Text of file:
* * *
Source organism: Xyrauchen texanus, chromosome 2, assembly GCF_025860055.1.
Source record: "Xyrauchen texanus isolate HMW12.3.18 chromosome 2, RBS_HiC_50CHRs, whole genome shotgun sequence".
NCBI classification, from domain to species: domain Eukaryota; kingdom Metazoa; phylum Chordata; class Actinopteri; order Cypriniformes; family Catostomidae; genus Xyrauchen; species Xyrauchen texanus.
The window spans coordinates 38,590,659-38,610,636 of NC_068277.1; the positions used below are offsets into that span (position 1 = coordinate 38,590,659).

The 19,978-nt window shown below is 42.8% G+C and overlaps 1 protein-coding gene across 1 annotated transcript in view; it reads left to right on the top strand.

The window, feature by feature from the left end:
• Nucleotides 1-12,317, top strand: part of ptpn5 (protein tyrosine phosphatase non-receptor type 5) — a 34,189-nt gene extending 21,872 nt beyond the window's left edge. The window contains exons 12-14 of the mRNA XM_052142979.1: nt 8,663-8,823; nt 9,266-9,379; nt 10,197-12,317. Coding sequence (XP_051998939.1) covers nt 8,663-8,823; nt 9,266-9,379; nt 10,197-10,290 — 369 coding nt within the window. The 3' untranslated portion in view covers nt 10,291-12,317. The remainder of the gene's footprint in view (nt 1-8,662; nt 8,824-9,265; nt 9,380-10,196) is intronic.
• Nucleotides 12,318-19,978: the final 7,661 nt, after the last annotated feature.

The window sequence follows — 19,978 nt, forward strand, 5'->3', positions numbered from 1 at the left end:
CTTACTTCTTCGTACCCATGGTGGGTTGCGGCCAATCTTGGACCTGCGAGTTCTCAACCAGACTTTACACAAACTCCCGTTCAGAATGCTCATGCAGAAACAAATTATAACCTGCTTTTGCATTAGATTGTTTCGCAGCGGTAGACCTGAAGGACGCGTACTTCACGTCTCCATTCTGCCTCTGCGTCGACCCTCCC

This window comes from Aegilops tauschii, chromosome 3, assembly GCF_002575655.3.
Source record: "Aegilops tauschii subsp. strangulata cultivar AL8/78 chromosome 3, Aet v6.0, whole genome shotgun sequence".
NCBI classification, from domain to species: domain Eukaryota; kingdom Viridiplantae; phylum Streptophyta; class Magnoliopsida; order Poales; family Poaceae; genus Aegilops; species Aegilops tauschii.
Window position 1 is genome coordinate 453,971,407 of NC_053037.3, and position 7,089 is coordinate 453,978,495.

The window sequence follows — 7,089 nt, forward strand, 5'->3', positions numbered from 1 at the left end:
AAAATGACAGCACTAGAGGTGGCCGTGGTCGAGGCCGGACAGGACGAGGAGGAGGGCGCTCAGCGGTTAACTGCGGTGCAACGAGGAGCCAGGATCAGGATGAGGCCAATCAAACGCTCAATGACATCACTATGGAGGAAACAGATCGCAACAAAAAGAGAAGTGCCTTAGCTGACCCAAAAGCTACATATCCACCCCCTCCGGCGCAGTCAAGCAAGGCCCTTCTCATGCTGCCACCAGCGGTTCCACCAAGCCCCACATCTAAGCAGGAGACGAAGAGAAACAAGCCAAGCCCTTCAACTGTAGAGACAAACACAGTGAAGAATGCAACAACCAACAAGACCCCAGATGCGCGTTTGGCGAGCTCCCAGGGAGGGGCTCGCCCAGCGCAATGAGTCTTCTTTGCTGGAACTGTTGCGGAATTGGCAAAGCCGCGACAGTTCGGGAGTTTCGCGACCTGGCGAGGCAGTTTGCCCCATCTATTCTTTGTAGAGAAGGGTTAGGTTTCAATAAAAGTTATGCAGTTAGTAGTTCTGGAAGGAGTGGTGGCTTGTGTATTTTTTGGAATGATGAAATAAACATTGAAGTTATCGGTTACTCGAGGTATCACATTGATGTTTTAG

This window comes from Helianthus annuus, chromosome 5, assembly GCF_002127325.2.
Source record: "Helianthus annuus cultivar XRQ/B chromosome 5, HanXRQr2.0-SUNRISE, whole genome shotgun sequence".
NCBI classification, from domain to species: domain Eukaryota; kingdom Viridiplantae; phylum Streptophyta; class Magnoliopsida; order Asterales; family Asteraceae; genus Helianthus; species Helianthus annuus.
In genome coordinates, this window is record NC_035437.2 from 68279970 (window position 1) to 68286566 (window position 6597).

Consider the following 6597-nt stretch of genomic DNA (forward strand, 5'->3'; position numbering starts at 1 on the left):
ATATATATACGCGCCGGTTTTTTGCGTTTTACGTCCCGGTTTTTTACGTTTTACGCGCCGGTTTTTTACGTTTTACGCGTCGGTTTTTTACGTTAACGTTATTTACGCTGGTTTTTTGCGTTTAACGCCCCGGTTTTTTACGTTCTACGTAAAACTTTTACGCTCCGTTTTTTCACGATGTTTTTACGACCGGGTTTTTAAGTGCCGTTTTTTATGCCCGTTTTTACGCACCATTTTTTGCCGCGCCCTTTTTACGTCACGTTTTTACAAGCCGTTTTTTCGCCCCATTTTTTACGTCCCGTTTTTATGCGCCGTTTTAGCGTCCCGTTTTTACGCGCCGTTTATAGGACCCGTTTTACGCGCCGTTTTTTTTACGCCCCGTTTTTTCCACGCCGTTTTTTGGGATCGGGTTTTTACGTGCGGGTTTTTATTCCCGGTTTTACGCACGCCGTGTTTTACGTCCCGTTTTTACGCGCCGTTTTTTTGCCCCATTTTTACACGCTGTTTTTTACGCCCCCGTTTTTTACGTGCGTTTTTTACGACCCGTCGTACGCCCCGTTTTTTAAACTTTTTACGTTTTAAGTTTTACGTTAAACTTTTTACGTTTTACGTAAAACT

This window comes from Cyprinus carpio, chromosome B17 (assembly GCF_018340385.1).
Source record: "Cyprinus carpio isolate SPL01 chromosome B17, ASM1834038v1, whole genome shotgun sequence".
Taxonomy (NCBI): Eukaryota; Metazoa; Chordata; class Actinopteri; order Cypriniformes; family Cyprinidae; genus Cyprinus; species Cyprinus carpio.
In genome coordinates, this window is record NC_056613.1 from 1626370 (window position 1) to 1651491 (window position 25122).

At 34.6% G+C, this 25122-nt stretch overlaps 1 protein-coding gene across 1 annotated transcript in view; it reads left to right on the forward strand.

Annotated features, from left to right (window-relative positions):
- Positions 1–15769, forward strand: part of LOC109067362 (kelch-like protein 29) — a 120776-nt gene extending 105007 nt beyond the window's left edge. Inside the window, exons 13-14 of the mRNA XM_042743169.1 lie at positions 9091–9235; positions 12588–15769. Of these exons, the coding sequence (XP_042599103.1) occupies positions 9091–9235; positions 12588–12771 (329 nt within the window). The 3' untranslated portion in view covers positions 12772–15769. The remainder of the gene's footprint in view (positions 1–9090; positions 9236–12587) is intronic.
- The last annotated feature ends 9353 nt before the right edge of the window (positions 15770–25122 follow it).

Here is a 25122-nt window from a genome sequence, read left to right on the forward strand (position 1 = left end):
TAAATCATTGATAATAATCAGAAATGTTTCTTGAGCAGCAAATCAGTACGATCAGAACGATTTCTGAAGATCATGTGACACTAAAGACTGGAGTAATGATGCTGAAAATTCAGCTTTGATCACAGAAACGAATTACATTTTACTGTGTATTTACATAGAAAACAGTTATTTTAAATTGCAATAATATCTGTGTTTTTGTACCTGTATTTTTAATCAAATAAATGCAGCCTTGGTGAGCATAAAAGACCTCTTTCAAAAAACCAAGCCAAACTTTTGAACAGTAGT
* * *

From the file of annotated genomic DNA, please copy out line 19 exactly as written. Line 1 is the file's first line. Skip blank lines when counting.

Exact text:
NCBI classification, from domain to species: domain Eukaryota; kingdom Viridiplantae; phylum Streptophyta; class Magnoliopsida; order Asterales; family Asteraceae; genus Helianthus; species Helianthus annuus.